The thought of Rajasthan might reflect images of arid land and desert. This, of course, is just one aspect. Rajasthan is also immensely rich in culture, archaeology and wildlife.
About 350 Bishnois sacrificed themselves in order to prevent the local king from cutting down the trees in their area and a cenotaph erected in their memory at Khejrli near Jodhpur stands as testimony to their fight for conservation.
It is among such traditions that the erstwhile princely rulers of the State maintained the best forest tracts as hunting preserves and consequently several jungles with varied flora and fauna have been conserved.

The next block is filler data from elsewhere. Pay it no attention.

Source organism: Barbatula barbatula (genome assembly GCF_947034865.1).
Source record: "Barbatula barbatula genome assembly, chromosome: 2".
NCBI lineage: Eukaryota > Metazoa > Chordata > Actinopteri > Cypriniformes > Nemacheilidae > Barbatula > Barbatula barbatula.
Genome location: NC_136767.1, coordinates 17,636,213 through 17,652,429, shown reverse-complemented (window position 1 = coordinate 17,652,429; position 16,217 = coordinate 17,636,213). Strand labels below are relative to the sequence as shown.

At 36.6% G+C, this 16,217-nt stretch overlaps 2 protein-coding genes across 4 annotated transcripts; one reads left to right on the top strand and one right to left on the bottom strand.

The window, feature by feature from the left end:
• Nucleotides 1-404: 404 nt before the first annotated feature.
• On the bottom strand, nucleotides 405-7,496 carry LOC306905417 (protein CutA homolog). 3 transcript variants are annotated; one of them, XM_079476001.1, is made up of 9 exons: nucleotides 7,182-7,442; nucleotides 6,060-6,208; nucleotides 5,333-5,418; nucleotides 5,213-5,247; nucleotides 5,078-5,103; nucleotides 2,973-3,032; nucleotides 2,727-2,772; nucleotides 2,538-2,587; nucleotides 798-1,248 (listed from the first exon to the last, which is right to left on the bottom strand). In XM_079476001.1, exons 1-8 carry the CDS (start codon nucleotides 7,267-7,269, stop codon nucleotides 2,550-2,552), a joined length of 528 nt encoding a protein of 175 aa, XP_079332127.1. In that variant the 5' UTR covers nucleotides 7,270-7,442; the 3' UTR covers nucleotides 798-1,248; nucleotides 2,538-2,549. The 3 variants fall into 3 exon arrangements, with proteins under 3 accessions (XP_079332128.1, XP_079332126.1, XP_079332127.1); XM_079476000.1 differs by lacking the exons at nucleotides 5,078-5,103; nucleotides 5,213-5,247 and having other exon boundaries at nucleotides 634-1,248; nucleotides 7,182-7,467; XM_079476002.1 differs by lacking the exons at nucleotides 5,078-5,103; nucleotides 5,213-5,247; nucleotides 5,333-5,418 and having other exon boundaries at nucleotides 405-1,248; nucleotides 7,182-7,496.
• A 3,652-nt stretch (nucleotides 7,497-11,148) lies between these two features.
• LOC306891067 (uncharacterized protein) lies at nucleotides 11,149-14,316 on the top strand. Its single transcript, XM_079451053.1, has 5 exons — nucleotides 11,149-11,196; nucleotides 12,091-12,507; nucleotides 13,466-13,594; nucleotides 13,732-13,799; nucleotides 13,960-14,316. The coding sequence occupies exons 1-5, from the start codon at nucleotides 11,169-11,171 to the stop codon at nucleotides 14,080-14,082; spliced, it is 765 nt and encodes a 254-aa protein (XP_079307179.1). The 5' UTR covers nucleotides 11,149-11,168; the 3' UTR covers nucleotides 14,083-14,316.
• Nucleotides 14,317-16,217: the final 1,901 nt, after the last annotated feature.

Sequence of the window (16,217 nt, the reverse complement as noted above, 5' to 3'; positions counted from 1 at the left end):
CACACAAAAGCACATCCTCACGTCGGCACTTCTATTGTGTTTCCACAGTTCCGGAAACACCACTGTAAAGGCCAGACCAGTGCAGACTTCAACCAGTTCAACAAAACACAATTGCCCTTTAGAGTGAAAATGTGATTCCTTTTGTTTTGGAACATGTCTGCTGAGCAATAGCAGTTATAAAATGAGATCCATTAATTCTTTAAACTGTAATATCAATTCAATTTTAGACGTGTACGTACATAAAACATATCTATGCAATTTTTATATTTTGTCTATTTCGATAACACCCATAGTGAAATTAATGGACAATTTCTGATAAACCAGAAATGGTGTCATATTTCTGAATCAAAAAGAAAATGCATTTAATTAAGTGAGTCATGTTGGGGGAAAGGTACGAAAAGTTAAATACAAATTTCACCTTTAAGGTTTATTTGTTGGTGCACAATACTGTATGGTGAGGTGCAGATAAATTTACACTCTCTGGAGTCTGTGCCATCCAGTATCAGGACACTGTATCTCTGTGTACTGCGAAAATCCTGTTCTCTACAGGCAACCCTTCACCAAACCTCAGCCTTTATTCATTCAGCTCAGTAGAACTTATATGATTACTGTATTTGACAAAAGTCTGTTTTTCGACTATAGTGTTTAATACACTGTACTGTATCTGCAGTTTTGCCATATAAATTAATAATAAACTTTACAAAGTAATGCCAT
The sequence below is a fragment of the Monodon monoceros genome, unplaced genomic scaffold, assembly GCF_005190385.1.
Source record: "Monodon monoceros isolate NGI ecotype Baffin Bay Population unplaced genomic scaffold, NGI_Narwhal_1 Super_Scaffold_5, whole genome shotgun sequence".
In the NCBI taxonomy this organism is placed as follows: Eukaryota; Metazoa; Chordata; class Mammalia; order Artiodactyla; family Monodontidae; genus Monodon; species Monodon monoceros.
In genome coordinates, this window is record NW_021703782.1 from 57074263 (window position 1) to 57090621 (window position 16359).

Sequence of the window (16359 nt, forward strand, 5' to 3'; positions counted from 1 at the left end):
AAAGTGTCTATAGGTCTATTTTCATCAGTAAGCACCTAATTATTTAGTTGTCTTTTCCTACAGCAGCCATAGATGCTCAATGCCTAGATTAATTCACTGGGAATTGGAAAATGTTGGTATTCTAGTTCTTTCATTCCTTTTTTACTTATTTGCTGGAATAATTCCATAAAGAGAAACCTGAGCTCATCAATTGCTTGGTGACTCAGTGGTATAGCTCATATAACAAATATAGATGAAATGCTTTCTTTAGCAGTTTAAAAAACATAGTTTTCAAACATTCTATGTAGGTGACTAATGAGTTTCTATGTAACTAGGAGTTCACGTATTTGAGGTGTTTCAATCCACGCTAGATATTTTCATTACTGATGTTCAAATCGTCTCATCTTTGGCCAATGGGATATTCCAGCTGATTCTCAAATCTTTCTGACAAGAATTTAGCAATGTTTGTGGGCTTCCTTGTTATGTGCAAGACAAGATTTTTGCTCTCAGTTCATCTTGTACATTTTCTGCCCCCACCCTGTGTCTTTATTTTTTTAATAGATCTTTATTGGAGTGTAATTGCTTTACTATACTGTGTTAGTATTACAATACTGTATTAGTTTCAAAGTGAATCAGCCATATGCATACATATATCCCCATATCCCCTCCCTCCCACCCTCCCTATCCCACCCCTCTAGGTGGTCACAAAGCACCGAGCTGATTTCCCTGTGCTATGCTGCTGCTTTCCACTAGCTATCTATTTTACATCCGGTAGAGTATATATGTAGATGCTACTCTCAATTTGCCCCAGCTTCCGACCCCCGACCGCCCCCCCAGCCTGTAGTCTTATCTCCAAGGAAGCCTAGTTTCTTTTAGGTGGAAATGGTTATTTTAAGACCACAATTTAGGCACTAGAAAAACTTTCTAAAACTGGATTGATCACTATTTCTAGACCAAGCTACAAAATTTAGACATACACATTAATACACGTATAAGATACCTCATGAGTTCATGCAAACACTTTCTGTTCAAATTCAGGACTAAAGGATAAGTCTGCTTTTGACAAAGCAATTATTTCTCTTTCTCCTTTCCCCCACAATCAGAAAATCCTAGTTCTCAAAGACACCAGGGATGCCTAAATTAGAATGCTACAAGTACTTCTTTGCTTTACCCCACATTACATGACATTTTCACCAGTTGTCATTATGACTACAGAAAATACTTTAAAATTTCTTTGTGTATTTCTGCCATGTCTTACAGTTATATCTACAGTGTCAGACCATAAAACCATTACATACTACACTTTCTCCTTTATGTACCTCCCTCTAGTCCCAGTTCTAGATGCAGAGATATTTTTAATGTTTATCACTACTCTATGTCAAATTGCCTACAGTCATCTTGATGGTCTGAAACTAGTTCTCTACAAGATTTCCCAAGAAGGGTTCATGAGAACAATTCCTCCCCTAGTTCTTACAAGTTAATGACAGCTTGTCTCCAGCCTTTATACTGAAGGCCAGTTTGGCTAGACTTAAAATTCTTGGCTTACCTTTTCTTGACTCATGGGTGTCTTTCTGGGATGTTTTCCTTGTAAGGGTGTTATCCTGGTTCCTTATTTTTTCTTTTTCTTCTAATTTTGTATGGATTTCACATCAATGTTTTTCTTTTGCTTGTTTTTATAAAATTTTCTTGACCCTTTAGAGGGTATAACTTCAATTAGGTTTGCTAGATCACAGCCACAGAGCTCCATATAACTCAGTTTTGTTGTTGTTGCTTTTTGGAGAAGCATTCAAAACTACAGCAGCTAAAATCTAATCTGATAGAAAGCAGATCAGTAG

Ranthambore Tiger Reserve and Bharatpur Bird sanctuary (now, Keoladeo National Park) of Rajasthan are among the best and most popular in the world. Sariska Tiger Reserve and Desert National Park are two other important wilderness areas among the many others in the State.
Finally it must be added that this is merely a sketch of the prominent biodiversity of Rajasthan the water lily and lotus, peafowl and tree pie, dung beetle and looper caterpillar, cobra and viper, to name a few of the great variety, are all part of the rich natural heritage of this state.